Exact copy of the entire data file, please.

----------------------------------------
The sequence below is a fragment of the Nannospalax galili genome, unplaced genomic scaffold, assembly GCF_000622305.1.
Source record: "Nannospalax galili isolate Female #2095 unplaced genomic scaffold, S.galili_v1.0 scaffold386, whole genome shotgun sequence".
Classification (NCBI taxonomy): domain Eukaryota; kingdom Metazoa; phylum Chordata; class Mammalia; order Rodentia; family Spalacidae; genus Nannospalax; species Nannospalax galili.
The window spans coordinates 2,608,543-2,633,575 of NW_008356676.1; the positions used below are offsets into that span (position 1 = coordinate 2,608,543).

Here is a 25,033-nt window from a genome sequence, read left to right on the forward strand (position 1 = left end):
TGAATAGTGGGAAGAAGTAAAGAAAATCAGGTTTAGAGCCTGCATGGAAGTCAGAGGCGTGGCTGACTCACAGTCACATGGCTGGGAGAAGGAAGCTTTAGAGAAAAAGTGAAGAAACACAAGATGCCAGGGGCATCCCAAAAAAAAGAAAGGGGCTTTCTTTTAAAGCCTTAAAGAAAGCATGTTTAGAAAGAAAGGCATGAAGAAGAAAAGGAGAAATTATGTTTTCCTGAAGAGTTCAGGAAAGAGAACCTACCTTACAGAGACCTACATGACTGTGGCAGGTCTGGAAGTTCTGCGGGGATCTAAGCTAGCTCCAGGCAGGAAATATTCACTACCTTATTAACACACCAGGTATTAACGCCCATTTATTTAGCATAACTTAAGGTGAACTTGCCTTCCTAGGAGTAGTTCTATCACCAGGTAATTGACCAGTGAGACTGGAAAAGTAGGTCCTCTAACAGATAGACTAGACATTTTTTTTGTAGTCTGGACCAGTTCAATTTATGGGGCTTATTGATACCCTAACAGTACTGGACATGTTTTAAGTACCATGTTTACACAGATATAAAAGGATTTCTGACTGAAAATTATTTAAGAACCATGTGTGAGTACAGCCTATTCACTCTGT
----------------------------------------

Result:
The sequence below is a fragment of the Nannospalax galili genome, unplaced genomic scaffold, assembly GCF_000622305.1.
Source record: "Nannospalax galili isolate Female #2095 unplaced genomic scaffold, S.galili_v1.0 scaffold386, whole genome shotgun sequence".
Classification (NCBI taxonomy): domain Eukaryota; kingdom Metazoa; phylum Chordata; class Mammalia; order Rodentia; family Spalacidae; genus Nannospalax; species Nannospalax galili.
The window spans coordinates 2,608,543-2,633,575 of NW_008356676.1; the positions used below are offsets into that span (position 1 = coordinate 2,608,543).

Here is a 25,033-nt window from a genome sequence, read left to right on the forward strand (position 1 = left end):
TGAATAGTGGGAAGAAGTAAAGAAAATCAGGTTTAGAGCCTGCATGGAAGTCAGAGGCGTGGCTGACTCACAGTCACATGGCTGGGAGAAGGAAGCTTTAGAGAAAAAGTGAAGAAACACAAGATGCCAGGGGCATCCCAAAAAAAAGAAAGGGGCTTTCTTTTAAAGCCTTAAAGAAAGCATGTTTAGAAAGAAAGGCATGAAGAAGAAAAGGAGAAATTATGTTTTCCTGAAGAGTTCAGGAAAGAGAACCTACCTTACAGAGACCTACATGACTGTGGCAGGTCTGGAAGTTCTGCGGGGATCTAAGCTAGCTCCAGGCAGGAAATATTCACTACCTTATTAACACACCAGGTATTAACGCCCATTTATTTAGCATAACTTAAGGTGAACTTGCCTTCCTAGGAGTAGTTCTATCACCAGGTAATTGACCAGTGAGACTGGAAAAGTAGGTCCTCTAACAGATAGACTAGACATTTTTTTTGTAGTCTGGACCAGTTCAATTTATGGGGCTTATTGATACCCTAACAGTACTGGACATGTTTTAAGTACCATGTTTACACAGATATAAAAGGATTTCTGACTGAAAATTATTTAAGAACCATGTGTGAGTACAGCCTATTCACTCTGT